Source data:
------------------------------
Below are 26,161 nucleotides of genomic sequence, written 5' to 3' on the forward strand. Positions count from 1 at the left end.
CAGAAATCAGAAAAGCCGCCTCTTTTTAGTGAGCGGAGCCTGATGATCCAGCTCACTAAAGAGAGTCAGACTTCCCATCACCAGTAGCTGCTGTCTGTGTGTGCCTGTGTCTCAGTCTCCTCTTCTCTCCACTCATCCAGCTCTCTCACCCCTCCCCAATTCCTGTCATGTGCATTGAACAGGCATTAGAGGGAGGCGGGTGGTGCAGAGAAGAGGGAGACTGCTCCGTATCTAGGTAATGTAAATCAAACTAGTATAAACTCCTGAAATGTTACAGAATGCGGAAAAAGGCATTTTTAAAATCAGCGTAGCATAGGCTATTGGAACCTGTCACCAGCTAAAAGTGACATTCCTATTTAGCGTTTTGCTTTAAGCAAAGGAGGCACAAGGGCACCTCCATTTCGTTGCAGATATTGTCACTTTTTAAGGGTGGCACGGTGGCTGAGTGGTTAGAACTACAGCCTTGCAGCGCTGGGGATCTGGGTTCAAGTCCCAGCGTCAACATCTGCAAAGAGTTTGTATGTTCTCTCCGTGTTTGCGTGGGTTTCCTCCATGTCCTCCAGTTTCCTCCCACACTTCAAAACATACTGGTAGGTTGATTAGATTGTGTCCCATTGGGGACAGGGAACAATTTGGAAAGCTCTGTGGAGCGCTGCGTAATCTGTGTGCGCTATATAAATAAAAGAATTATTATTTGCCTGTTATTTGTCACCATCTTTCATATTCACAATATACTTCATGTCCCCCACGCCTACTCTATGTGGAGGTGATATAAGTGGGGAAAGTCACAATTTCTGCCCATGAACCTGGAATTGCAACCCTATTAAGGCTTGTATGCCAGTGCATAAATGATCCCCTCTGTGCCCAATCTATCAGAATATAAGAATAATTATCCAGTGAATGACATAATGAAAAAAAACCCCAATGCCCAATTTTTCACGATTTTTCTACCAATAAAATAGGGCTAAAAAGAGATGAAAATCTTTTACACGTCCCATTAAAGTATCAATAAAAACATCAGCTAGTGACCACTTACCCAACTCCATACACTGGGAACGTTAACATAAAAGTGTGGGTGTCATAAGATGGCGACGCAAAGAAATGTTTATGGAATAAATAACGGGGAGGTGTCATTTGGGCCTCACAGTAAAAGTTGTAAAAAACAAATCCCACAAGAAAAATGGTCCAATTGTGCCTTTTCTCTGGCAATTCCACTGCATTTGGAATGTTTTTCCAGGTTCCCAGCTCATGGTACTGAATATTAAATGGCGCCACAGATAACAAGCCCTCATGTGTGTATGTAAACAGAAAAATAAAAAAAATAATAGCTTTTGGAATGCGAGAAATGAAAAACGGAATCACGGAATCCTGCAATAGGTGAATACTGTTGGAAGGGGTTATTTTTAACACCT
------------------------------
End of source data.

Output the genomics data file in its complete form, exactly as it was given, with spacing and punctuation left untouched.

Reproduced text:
Below are 26,161 nucleotides of genomic sequence, written 5' to 3' on the forward strand. Positions count from 1 at the left end.
CAGAAATCAGAAAAGCCGCCTCTTTTTAGTGAGCGGAGCCTGATGATCCAGCTCACTAAAGAGAGTCAGACTTCCCATCACCAGTAGCTGCTGTCTGTGTGTGCCTGTGTCTCAGTCTCCTCTTCTCTCCACTCATCCAGCTCTCTCACCCCTCCCCAATTCCTGTCATGTGCATTGAACAGGCATTAGAGGGAGGCGGGTGGTGCAGAGAAGAGGGAGACTGCTCCGTATCTAGGTAATGTAAATCAAACTAGTATAAACTCCTGAAATGTTACAGAATGCGGAAAAAGGCATTTTTAAAATCAGCGTAGCATAGGCTATTGGAACCTGTCACCAGCTAAAAGTGACATTCCTATTTAGCGTTTTGCTTTAAGCAAAGGAGGCACAAGGGCACCTCCATTTCGTTGCAGATATTGTCACTTTTTAAGGGTGGCACGGTGGCTGAGTGGTTAGAACTACAGCCTTGCAGCGCTGGGGATCTGGGTTCAAGTCCCAGCGTCAACATCTGCAAAGAGTTTGTATGTTCTCTCCGTGTTTGCGTGGGTTTCCTCCATGTCCTCCAGTTTCCTCCCACACTTCAAAACATACTGGTAGGTTGATTAGATTGTGTCCCATTGGGGACAGGGAACAATTTGGAAAGCTCTGTGGAGCGCTGCGTAATCTGTGTGCGCTATATAAATAAAAGAATTATTATTTGCCTGTTATTTGTCACCATCTTTCATATTCACAATATACTTCATGTCCCCCACGCCTACTCTATGTGGAGGTGATATAAGTGGGGAAAGTCACAATTTCTGCCCATGAACCTGGAATTGCAACCCTATTAAGGCTTGTATGCCAGTGCATAAATGATCCCCTCTGTGCCCAATCTATCAGAATATAAGAATAATTATCCAGTGAATGACATAATGAAAAAAAACCCCAATGCCCAATTTTTCACGATTTTTCTACCAATAAAATAGGGCTAAAAAGAGATGAAAATCTTTTACACGTCCCATTAAAGTATCAATAAAAACATCAGCTAGTGACCACTTACCCAACTCCATACACTGGGAACGTTAACATAAAAGTGTGGGTGTCATAAGATGGCGACGCAAAGAAATGTTTATGGAATAAATAACGGGGAGGTGTCATTTGGGCCTCACAGTAAAAGTTGTAAAAAACAAATCCCACAAGAAAAATGGTCCAATTGTGCCTTTTCTCTGGCAATTCCACTGCATTTGGAATGTTTTTCCAGGTTCCCAGCTCATGGTACTGAATATTAAATGGCGCCACAGATAACAAGCCCTCATGTGTGTATGTAAACAGAAAAATAAAAAAAATAATAGCTTTTGGAATGCGAGAAATGAAAAACGGAATCACGGAATCCTGCAATAGGTGAATACTGTTGGAAGGGGTTATTTTTAACACCT